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Report: 3M, a global company with Wisconsin workers, is under stress from lawsuits

The company known for Post-it notes reached legal settlements this year to pay $16B, the Wall Street Journal reports

In this April 25, 2012 file photo, 3M's address labels are displayed for sale at Office Depot in Mountain View, Calif. 3M Co., the iconic maker of Post-Its and Scotch Tape, said Thursday, July 26, 2012 that it managed a slim increase in second-quarter ear
In this April 25, 2012 file photo, 3M’s address labels are displayed for sale at Office Depot in Mountain View, Calif. Paul Sakuma/AP Photo

The global manufacturing giant 3M operates four plants in Wisconsin communities and appears to be struggling, according to a recent report in the Wall Street Journal.

This summer, the company known for Post-it notes settled lawsuits equating to nearly half of its annual sales.

The company reached a $10 billion settlement in June over its production of toxic chemicals and then a $6 billion settlement two months later over its earplugs.

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Wall Street Journal reporter John Keilman covers U.S. manufacturing. Keilman recently appeared on Wisconsin Public Radio’s “The Morning Show” to discuss 3M’s future. While the company announced 8,500 layoffs this year, Keilman said he was unaware of plans to shutter any plants.

The following was edited for clarity and brevity.

Kate Archer Kent: 3M is a $34 billion company with locations around the globe, including four here in Wisconsin. You write 3M is in a dry spell. How so?

John Keilman: 3M is a company that relies on a very broad array of products to make money — anything from sandpaper to N95 masks to air filters to all sorts of adhesives to Post-it notes, command strips, you name it. They have more than 55,000 different products.

But they are in a continual race against not only their competitors but sort of technological changes.

As their competitors catch up and as their products become more commoditized, they always have to come up with something new. According to some investors and people who work at the company or who recently left the company, they are falling behind in that race.

KAK: This summer, 3M agreed to pay $10.3 billion to American cities and towns, including Wisconsin, over contaminated drinking water with toxic PFAS. What is 3M’s role in that litigation, in PFAS pollution and how it affects their products now?

JK: They are being sued for the chemicals that they produced and for the firefighting foam that they produced. The heart of this current litigation is these firefighting foams were used all over and once (PFAS were used in an active fire or for training), they would get into the soil or the groundwater and ultimately work their way into drinking water.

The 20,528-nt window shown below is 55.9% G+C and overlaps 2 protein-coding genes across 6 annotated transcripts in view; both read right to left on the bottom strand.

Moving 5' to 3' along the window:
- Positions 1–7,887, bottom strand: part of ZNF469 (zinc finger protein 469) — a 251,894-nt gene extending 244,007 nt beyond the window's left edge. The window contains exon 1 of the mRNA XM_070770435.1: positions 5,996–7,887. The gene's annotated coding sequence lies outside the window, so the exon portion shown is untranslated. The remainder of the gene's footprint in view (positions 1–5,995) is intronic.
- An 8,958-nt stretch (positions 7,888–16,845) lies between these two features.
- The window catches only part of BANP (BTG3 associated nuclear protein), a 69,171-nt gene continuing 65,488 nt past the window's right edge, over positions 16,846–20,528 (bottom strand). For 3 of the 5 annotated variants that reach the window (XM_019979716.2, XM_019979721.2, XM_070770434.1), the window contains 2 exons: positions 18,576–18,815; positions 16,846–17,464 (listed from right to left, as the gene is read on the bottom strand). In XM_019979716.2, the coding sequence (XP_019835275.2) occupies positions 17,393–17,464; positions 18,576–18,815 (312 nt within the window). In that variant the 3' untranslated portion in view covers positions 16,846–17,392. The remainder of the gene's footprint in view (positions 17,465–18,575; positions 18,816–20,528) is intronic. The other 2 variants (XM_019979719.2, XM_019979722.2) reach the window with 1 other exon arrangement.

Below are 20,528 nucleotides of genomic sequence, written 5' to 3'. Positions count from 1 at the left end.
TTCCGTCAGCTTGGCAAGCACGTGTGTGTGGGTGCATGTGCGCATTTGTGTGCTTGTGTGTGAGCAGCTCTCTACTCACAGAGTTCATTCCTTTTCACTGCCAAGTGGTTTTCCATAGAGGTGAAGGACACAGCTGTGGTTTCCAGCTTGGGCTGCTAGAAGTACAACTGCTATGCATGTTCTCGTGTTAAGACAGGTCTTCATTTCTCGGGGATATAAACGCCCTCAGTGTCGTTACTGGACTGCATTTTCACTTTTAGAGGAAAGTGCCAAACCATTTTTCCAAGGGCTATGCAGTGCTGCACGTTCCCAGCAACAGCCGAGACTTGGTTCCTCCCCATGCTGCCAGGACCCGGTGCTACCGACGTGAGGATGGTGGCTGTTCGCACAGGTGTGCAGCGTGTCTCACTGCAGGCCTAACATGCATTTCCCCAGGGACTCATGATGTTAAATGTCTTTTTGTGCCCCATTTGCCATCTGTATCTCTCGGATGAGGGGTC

KAK: Did 3M know that this class of chemicals, that 3M helped develop in the 1940s, were dangerous when they put them in their products?

JK: That is certainly being alleged by the people who are suing them. I should say it is 3M’s position that these chemicals can be made and used safely.

KAK: As of last year, 3M had more than 90,000 employees and at least hundreds here in Wisconsin. Is 3M in danger of closing any operations?

JK: I think this year 3M announced 8,500 layoffs and that goes with several other rounds of layoffs that have happened in recent years. They have not, as far as I know, announced that it plans to shut down particular facilities but that certainly is a danger when business conditions deteriorate.

Scotch Tape on a store rack
Scotch tape from 3M is displayed, Wednesday, April 21, 2021 in a New York store. Mark Lennihan/ AP Photo

KAK: This summer, 3M settled lawsuits with American military veterans and service members who say they suffered hearing loss from using the company’s earplugs. Can you explain what’s going on in this lawsuit?

JK: 3M bought a company in the 2000s that made these earplugs. What was special about them was they were supposed to filter out really loud noises like explosions… while still allowing you to hear someone speaking close by.

The allegation was that they did not work properly and that people and veterans suffered hearing damage because of that. 3M disputed that, of course, and they ultimately ended up settling the case for $6 billion.

KAK: Do you find that there was strain from that lawsuit put on the business?

JK: It’s going to be a financial strain, because they’re going to have to pay that off over the coming years. Any time you have as much litigation as 3M has been facing that is a distraction for the top people at the company — instead of thinking about how can we outcompete our peers in electric vehicles, for example, or how can we come out with a new product that nobody has ever seen before.

So much of their time is spent dealing with this litigation. It’s not spent on how to further their business.

KAK: You write about 3M’s new innovations that are in the works. What is 3M’s research into electric vehicle technology?

JK: This is something that would seem to suit 3M very well. At their heart, they are a materials company. They are doing a lot of work into, for example, materials that will help electric vehicle batteries work more efficiently. Any time they have a call with investors or speak at a conference or something like that, that’s the one area that they always point to.

Last year, (their electric vehicle technology sector) grew 30 percent to hit $500 million in sales. In the overall picture, that’s still pretty small, but they could point to that as an area of very substantial growth. But that is also an area that practically every company under the sun is looking at — electric vehicles.